The requirement that judges make detailed findings of fact to justify the Guidelines sentence also had another effect: it made it easier to claim that the judge relied on improper information, including so-called acquitted conduct. That probably explains why, as Justice Sotomayor observed in her statement about McClinton, you heard almost nothing about acquitted conduct sentencing prior to the Guidelines.
United States v. Booker
Initially the Sentencing Guidelines were mandatory. Guidelines calculations result in a sentencing range expressed in months – for example, 97-121. The judge was required to impose a sentence within that range. The only exception was if the case involved truly extraordinary circumstances that justified a “departure” from the Guideline range – but such departures were rare.
This mandatory system came to an end with the Supreme Court’s 2005 decision in United States v. Booker. The Court ruled that any fact that causes a defendant’s maximum potential sentence to be increased must be found by a jury beyond a reasonable doubt. When judges made sentencing findings that increased the mandatory Guidelines range, the Court held, this right was violated.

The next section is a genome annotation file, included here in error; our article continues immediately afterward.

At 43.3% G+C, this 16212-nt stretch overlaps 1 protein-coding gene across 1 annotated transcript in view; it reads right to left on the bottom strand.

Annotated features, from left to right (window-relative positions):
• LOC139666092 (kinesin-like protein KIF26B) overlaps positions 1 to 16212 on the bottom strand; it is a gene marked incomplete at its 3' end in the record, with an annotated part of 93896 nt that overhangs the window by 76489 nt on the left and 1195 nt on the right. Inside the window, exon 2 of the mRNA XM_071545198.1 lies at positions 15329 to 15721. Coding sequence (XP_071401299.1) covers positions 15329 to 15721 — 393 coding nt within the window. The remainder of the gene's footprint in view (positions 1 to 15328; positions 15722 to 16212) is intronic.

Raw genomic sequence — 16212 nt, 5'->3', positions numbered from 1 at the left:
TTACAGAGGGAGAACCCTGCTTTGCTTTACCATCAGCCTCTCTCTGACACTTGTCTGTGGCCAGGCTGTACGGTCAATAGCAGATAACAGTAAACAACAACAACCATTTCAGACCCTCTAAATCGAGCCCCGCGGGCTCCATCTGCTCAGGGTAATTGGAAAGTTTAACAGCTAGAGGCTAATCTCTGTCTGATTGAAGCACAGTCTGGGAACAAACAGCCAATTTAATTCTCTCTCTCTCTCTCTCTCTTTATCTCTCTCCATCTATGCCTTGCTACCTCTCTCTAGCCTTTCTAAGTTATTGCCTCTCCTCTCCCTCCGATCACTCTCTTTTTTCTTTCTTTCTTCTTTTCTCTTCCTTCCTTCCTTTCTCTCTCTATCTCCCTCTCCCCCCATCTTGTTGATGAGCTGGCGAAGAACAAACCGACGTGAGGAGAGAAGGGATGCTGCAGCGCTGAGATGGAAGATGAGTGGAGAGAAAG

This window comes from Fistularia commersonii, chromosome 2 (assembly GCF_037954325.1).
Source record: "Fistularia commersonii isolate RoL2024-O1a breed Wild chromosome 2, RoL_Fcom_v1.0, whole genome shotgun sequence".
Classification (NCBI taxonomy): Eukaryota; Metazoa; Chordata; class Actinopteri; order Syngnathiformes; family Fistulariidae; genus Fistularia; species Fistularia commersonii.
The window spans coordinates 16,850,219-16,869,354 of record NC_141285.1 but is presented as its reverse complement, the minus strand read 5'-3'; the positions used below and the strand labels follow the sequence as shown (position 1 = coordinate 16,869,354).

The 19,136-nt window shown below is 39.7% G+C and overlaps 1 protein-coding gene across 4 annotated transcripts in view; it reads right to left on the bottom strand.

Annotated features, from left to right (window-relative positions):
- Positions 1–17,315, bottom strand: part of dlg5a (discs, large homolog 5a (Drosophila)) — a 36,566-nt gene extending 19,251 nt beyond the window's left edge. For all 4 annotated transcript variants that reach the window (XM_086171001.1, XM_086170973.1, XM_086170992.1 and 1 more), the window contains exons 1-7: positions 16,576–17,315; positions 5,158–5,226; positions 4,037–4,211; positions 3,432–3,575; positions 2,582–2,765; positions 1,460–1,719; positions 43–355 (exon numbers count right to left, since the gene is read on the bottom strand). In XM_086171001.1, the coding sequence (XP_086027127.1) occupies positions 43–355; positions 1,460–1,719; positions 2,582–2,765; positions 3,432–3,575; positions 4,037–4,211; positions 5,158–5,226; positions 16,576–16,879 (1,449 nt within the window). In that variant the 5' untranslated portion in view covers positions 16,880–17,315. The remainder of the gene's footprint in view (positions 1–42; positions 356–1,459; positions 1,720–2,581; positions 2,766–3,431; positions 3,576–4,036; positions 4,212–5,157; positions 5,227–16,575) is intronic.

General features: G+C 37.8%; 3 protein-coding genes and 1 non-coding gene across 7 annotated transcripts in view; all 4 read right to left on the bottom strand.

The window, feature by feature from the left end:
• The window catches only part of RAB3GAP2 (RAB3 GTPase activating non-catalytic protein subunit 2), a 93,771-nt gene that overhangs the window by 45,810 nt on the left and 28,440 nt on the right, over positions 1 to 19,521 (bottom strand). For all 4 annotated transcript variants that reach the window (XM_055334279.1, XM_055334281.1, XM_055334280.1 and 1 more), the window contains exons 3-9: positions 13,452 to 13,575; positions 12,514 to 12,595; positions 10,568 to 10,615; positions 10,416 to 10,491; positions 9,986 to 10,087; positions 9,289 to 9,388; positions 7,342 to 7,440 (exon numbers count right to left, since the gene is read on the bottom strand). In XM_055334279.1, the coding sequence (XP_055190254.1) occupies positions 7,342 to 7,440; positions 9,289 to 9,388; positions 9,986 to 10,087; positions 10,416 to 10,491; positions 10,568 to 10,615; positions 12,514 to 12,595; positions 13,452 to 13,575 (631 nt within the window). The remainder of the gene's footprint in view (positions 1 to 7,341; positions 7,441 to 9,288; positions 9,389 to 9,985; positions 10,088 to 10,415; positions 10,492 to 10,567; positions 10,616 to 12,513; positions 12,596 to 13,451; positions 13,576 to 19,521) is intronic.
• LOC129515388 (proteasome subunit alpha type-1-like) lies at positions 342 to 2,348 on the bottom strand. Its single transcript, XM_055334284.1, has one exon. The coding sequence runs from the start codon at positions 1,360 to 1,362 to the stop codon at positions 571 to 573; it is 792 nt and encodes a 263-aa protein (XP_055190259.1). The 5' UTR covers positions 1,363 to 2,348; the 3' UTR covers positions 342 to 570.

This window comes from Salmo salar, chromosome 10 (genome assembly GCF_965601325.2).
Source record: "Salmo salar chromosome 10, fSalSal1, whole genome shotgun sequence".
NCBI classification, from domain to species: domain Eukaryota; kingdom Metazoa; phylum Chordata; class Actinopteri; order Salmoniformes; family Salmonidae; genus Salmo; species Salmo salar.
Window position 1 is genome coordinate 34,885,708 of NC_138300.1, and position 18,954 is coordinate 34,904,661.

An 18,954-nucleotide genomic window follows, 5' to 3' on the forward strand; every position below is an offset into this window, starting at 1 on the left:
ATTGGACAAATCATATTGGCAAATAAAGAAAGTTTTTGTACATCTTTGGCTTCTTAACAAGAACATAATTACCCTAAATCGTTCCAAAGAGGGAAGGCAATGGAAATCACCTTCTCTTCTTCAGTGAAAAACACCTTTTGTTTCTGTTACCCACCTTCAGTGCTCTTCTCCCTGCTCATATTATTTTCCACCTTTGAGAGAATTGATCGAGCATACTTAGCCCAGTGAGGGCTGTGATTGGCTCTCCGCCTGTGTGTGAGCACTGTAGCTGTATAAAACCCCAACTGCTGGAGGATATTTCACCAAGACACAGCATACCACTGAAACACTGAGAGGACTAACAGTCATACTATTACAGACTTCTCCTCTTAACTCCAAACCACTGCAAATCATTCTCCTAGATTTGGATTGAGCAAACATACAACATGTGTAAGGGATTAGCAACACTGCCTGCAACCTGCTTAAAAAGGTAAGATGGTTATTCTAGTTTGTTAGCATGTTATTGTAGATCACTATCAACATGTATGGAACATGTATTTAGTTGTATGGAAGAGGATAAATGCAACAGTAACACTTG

Rather than throw out the Guidelines entirely, the Court ruled that they must be merely advisory. After Booker a judge still begins every sentencing by making findings and calculating the Guidelines range, but the resulting range is no longer mandatory. The judge now has greater discretion to depart above or below that range to further the overall goals of sentencing. The sentence will be upheld as long as the court of appeals finds that it was reasonable overall.
Booker thus returned a great deal of sentencing power back to judges. The Guidelines still provide an important starting point in every case. But now the judge in a 20-year felony case once again has the discretion to sentence all the way from probation to the full twenty years, just as she did before the Guidelines, so long as the resulting sentence is reasonable.
The McClinton Case
Dayonta McClinton was convicted for taking part with several other men in the armed robbery of a CVS store. Immediately following the robbery, the perpetrators argued over the disappointing haul. One of them, Malik Perry, was shot in the back of the head and killed after refusing to share the proceeds.